After a weekend of reflection on the outcome of the European Union referendum in the UK, in Europe and the wider world, the politicians’ tone of voice and the sentiments in the media are cooling down, while the scale of the impending challenges for the UK begins to dawn.
It manifests another step towards what one of Europe’s leading public intellectuals, the German philosopher Jürgen Habermas, has called the "crisis of the European Union". In its complex rendering, the Brexit signals as much the vanishing of the ideal of a unified Europe built as a "post-nation democracy" as a deep distrust in neoliberal politics and the rejection of an austerity economy.
The sustained assault on the welfare state has been keenly felt by many people in this country, while the blame has been easily placed on both transnational political powers, and those who have come to the UK for a better life and who have, in their vast majority, contributed significantly not only to the economy but to the rich culture of the British Isles.
No one knows yet how the outcome of the referendum will shape the political landscape, the economy, the social fabric and cultural life of the UK in the longer term, or how it will affect the "European project", in which so many UK citizens and residents continue to believe. We do not know yet what the consequences of the referendum will be for those who, like me, have taken advantage of free movement in the member states of the EU and worked and built their lives in the UK.
For more than 20 years I have contributed to higher education and the wider society in different parts of this country.
I very much value the diversity of students and staff that have long characterised UK universities. At the University of Westminster, where I currently work, students and staff come from more than 150 countries. Among them are many from other EU countries. We feel valued and embrace their multifarious experiences and different perspectives that help to foster critical engagement and global citizenship in all our students.
The international flow of capital and information and the complexity of the societal challenges we face today do not only necessitate an increased and closer cooperation between and beyond nation states. More than anything, it requires people who are persistently inquisitive, imaginative and resilient, who are open to the unfamiliar and the uncommon.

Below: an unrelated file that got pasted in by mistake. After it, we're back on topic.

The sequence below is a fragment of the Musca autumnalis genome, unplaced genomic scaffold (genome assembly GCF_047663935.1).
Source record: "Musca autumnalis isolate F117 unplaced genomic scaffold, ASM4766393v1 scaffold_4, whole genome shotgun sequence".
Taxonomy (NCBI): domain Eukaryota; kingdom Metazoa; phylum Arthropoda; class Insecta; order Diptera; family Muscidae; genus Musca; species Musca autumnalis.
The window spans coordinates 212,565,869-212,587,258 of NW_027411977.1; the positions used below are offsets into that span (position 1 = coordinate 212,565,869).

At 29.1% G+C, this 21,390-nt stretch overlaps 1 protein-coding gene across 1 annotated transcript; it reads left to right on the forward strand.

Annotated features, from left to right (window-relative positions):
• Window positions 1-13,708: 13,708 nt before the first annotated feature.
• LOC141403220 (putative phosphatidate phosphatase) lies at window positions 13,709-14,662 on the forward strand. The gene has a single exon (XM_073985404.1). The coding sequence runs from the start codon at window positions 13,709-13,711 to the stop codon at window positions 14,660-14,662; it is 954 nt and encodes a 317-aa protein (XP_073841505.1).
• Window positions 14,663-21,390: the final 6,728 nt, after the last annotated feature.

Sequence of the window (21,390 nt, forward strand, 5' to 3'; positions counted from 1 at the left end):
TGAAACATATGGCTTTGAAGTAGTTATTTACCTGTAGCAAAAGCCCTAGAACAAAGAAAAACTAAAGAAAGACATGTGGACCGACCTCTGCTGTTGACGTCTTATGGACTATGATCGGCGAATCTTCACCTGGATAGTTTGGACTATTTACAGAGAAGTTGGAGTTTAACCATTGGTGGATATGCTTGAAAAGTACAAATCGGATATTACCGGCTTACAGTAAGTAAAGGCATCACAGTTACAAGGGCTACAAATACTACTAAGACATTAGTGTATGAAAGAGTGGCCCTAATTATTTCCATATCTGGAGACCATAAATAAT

The Erasmus+ programme makes an important contribution to support outward mobility of students and academics in the UK, and to invite their counterparts from other European countries for study visits.
The establishment of the European Research Area has the movement of researchers at its heart. It not only drives the building of a common infrastructure for inquiry and discovery in the sciences, but also encourages transnational knowledge transfer, better working conditions and gender equality for its researchers. Its funding schemes such as Horizon 2020, which include the Marie Skłodowska-Curie mobility actions, play a major role in promoting first-hand experiences of the diverse and rich culture of Europe.
Measures like these, or the Creative Europe scheme, foster a broadening of horizons and tolerance based on the appreciation and better understanding of different cultural traditions, values and beliefs of humanity. Without schemes like these, and without accessible opportunities for studying and working across national boundaries, the UK would be a lot poorer.
More than ever, education at all levels needs to be fiercely global in outlook and uncompromisingly grounded in the real issues our society and communities face to make a difference in the world.
Kerstin Mey is a German national living in the UK who is pro vice-chancellor and dean of the Westminster School of Media, Arts and Design at the University of Westminster.